PUBLISHED PAPERS

"Adverse Selection and Costly Information Acquisition in Asset Markets," with Kee Youn Kang, Accepted, The Journal of Mathematical Economics.

"The Pareto principle and resource egalitarianism," Mathematical Social Sciences, January 2017, Volume 85, pp 23-29.

"Priority, solidarity and egalitarianism," with Y. Chun and B. Ju, Social Choice and Welfare, October 2014, Volume 43, Issue 3, pp 577-589.

WORKING PAPERS

"Dynamic Adverse Selection and Belief Update in Credit Markets," with Kee-Youn Kang

We develop a dynamic model of debt contracts with adverse selection and belief updates. In the model, entrepreneurs borrow investment goods from lenders to run businesses whose returns depend on entrepreneurial productivity and common productivity. Entrepreneurial productivity is the entrepreneur's private information, and the lender constructs beliefs about the entrepreneur's productivity based on the entrepreneur's business operation history, common productivity history, and terms of the contract. The model provides insights into the dynamic and cross-sectional relations between firm age and credit risk, persistency of the effects of a temporary productivity shock, cyclical asymmetry of the business cycle, slow recovery after a crisis, and constructive and destructive economic downturns.

"Collateral risk, information sensitivity, and default frictions on collateralized debt," with Kee-Youn Kang

We develop a theory of collateralized debt that emphasizes collateral risk, incentives to acquire information about collateral, and opportunistic default to study the determinants of the loan size, interest rates, and haircuts. The model predicts that safe assets are traded without haircuts and that risky collateral tends to be associated with higher interest rates and haircuts and with smaller loan sizes. When both interest rates and haircuts exist, there is a substitution effect between interest rates and haircuts, keeping all other factors constant. The model also provides new perspectives on the effects of an increase in collateral risk.

"Priority and Egalitarian Allocation in the Capability Approach," with Biung-Ghi Ju

We consider the problem of allocating economic resources to individuals who have potentially different capabilities of transforming resources into basic human functionings. The priority principle for allocation rules adopts Derek Parfit's (Parfit~1997) priority view that benefiting people matters more the worse off those people are. We propose axiomatization foundation of a family of extended egalitarian allocation rules proposed by Moreno-Ternero and Roemer (2006, 2012) in a setting with single dimensional output (human functioning). Our egalitarian rules select those allocations that make all persons achieve the same level of capability, measured by a (capability) index function (which aggregates the profile of resources and basic human functionings into a real number). Among these rules are resource and output egalitarian rules. The output egalitarian rule adopting the human development index is a central example in the latter family.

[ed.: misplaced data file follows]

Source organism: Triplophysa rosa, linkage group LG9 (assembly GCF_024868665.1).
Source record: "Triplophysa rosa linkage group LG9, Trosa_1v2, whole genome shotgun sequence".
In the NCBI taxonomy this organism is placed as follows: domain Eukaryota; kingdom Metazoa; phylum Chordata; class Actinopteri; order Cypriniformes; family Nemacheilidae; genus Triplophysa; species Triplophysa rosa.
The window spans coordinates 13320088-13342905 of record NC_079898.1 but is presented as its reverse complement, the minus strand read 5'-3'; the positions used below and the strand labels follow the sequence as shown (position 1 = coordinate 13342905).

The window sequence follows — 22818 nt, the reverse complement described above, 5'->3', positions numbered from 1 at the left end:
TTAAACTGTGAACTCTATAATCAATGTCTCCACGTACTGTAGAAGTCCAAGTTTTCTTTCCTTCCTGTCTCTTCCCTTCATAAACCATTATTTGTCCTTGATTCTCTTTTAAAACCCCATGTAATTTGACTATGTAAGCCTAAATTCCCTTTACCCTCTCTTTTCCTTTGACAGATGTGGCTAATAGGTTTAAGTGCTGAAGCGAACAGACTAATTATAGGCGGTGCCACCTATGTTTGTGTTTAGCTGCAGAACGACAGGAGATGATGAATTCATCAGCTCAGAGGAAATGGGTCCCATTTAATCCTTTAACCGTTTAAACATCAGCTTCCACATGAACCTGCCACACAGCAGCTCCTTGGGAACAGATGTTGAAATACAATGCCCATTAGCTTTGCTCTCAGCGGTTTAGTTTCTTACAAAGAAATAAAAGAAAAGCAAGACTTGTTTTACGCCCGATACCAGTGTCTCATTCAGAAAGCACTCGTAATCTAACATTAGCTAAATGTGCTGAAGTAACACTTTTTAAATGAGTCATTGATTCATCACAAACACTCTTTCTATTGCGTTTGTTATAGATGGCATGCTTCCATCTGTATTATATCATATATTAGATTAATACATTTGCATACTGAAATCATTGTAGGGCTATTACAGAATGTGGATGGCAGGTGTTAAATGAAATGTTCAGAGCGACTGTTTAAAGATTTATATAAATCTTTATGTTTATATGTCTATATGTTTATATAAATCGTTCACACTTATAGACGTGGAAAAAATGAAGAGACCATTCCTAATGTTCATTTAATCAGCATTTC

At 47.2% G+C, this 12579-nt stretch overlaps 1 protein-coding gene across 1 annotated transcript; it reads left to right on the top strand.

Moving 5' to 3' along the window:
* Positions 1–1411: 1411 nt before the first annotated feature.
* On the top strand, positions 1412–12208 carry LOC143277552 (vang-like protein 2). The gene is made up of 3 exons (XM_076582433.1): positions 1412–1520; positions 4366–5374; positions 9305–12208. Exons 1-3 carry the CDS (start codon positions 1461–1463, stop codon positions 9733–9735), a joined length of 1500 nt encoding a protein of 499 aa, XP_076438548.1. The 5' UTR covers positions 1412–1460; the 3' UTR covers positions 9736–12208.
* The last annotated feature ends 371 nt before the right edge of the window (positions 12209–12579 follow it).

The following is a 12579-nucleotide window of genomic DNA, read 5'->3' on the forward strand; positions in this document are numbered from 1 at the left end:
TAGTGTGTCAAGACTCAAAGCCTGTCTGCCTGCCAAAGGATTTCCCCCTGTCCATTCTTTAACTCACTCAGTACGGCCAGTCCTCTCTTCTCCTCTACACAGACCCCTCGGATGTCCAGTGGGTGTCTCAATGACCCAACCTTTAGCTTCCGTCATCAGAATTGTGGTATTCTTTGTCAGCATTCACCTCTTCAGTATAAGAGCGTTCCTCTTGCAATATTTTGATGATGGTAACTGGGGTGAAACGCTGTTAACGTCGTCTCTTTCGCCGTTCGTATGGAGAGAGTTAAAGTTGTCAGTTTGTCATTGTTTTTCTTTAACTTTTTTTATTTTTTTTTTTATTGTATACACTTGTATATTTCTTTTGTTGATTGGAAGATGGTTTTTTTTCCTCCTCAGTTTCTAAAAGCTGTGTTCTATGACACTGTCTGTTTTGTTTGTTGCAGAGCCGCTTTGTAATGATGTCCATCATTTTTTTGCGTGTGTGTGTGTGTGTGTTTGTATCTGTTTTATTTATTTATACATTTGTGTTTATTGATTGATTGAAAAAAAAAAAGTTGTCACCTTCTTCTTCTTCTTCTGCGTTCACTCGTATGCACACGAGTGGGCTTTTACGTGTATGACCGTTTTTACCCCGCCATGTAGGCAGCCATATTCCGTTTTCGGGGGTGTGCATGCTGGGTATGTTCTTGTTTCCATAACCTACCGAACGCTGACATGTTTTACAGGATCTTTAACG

"On the Loss of Efficiency from Inequality," with Junnan He

We examine that inequality can cause inefficiency to the society. This paper shows that in a society without a central provider of protection so that individuals should privately protect their property from stealing, society's welfare decreases as the level of inequality increases. We also show when there exist equilibria in which no stealing occurs.

"Leadership through reciprocity and temptation"

When people or institutions donate to a public good, why do they often announce their plans beforehand? I address this question in the context of menu choice: individuals first set their menus, or restrictions on future action choices, and later choose their actions. I study an environment in which two kinds of agents, called "selfish" and "normative," choose a level of public good provision. I assume that normative agents have a preference for incorporating reciprocity, but also a temptation to be selfish, as in Gul and Pesendorfer's temptation model. I determine under what conditions there exist subgame-perfect Nash equilibria in which selfish players contribute to the public good, avoiding the tragedy of the commons. I characterize two families of strongly renegotiation-proof equilibrium, and show that the best one exhibits a behavior that I call "moral leadership." Specifically, moral leaders pay the full temptation cost to motivate normative followers to partially pay the temptation cost and selfish followers to contribute partially.

WORK IN PROGRESS

"Decentralized Greedy Solutions in Minimum Cost Spanning Tree Problems," with Joosung Lee

"Understanding Individual Senses of Justice Through A Simple Lab Experiment," with Biung-ghi Ju